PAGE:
Former NASA Deputy Administrator Lori Garver details how Elon Musk first started SpaceX in a new book.
Musk decided to launch the company after he was disrespected by several Russians, per reports.
Garver's memoir follows the commercialization of space and her history with Musk and Jeff Bezos.
Former NASA Deputy Administrator Lori Garver recalled how Elon Musk was inspired to start building his own rockets in her recent memoir.
The SpaceX CEO famously decided to launch his own space venture after he was spat on by a Russian engineer in 2001. Garver commented on the incident in "Escaping Gravity: My Quest to Transform NASA and Launch a New Space Age," published June 21.
"This act so completely offended Elon that he decided on the flight home that he would start his own rocket company to compete with them," Garver wrote. "If Helen of Troy had a face that launched a thousand ships, this was the spit that launched a thousand spaceships."
Garver's book follows the commercialization of the US space industry during her time as the Deputy Administrator for NASA under the Obama Administration. The book highlights Garver's efforts to make space travel more affordable, despite pressure from NASA to keep production in-house.
Garver first met Musk in the summer of 2002. The two discussed NASA's reliance on Russia, she said. At the time, she had just completed a stint in Russia, training to go on the nation's Soyuz rocket — an experience that she lost out on due to a competing bid from singer Lance Bass.
The former NASA official is not the first to detail the incident. Last month, SpaceX Co-Founder Jim Cantrell said the Russians treated Musk poorly when he took him to Moscow to negotiate a deal to buy space rockets for a future mission to send mice or plants to Mars.
"The chief designer was getting very agitated as Elon spoke," Cantrell said in a Channel 4 documentary that aired in May. "The chief designer got tired of listening to him and he spit on our shoes," he added.
Cantrell said he thinks the Russians viewed Musk's informal attire as a "sign of disrespect." In her book, Garver said Musk's "disrupter mentality and lack of deference toward the traditional industry" often had a similar impact on NASA and White House workers.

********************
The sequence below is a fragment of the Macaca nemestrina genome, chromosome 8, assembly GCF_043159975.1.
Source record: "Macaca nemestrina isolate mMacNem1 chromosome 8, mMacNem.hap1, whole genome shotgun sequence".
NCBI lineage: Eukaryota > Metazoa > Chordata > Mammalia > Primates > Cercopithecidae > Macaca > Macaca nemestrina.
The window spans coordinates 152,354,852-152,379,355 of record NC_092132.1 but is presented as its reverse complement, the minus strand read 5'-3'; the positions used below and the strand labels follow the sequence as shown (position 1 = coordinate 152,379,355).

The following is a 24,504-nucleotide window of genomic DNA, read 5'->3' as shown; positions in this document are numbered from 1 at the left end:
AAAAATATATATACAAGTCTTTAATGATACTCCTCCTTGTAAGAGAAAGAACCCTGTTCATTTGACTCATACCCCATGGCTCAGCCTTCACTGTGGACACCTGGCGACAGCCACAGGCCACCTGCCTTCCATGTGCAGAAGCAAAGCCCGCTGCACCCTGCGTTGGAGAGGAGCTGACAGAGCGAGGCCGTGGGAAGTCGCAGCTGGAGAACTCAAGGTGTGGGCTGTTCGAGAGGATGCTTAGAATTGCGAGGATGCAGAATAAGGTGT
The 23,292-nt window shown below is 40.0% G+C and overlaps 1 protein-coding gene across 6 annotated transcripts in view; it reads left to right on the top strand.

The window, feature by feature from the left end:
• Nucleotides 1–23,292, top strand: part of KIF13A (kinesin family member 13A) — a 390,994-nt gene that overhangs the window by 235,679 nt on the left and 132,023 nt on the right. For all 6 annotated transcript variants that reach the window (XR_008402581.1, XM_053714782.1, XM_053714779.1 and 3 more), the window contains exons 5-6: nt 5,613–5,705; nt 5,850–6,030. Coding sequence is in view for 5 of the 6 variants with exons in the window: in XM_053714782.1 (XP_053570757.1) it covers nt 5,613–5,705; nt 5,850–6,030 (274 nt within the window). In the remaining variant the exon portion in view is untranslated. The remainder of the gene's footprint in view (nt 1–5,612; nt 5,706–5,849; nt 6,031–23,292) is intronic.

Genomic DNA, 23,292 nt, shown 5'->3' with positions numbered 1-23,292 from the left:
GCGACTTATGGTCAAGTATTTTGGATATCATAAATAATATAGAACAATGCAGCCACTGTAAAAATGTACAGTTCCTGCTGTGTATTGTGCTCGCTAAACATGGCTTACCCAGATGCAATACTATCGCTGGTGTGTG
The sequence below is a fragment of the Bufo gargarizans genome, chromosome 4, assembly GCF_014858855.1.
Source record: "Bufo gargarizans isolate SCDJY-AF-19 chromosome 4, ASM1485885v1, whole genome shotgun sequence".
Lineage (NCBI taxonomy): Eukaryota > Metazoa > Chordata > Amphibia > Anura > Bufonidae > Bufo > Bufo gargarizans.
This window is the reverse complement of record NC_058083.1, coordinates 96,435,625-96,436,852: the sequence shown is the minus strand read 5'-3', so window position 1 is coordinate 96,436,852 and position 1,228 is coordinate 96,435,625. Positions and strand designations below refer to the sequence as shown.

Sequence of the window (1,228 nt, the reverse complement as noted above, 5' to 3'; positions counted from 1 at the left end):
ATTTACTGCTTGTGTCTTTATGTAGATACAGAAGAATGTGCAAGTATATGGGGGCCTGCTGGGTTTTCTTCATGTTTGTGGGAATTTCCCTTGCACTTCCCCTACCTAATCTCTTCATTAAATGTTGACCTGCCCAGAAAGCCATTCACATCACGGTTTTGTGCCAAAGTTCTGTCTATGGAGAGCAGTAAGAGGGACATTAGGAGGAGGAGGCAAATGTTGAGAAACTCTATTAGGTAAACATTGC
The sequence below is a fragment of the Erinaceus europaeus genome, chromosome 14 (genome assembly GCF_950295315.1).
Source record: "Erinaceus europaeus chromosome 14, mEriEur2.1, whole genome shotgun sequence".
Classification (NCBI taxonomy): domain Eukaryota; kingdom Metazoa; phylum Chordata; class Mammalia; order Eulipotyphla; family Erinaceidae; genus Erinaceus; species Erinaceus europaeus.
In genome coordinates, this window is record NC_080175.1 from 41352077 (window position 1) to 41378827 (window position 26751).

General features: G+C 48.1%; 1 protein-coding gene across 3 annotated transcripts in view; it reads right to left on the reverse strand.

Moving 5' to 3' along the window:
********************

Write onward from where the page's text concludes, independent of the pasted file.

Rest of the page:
The Co-Founder described the situation similarly in a biography on Musk by Ashlee Vance, "Elon Musk: Tesla, SpaceX, and the Quest for a Fantastic Future."
He said the Russians treated Musk poorly over the course of several conversations in Moscow. The Russians were more interested in small talk and enjoying drinks, while Musk was anxious to get down to business, according to the biography.
"They looked at us like we were not credible people," Cantrell said according to Vance's book.
The co-founder said the chief designer spit on them because "he thought we were full of shit." Even Musk's close friend, Adeo Ressi, questioned whether the dot-com millionaire may have gone "insane," Vance wrote.
The Russians ultimately could not agree on a price with Musk and he "stormed out of the meeting," according to the book. But, it was on the flight home that Musk came up with the idea to build his own rockets, Cantrell told Vance.
SpaceX was founded as Space Exploration Technologies Corporation less than a year later. It has grown to become one of the most valuable private companies.
Last year, SpaceX launched the world's first all-civilian mission to orbit. The company has a contract to create a lunar lander for NASA and is preparing to launch one of the most powerful rockets in the world by the end of the year, per Musk.
Meanwhile, Musk's rivalry with Russia has continued for decades. Most recently, the billionaire engaged in several Twitter spats with Roscosmos Chief Dmitry Rogozin.
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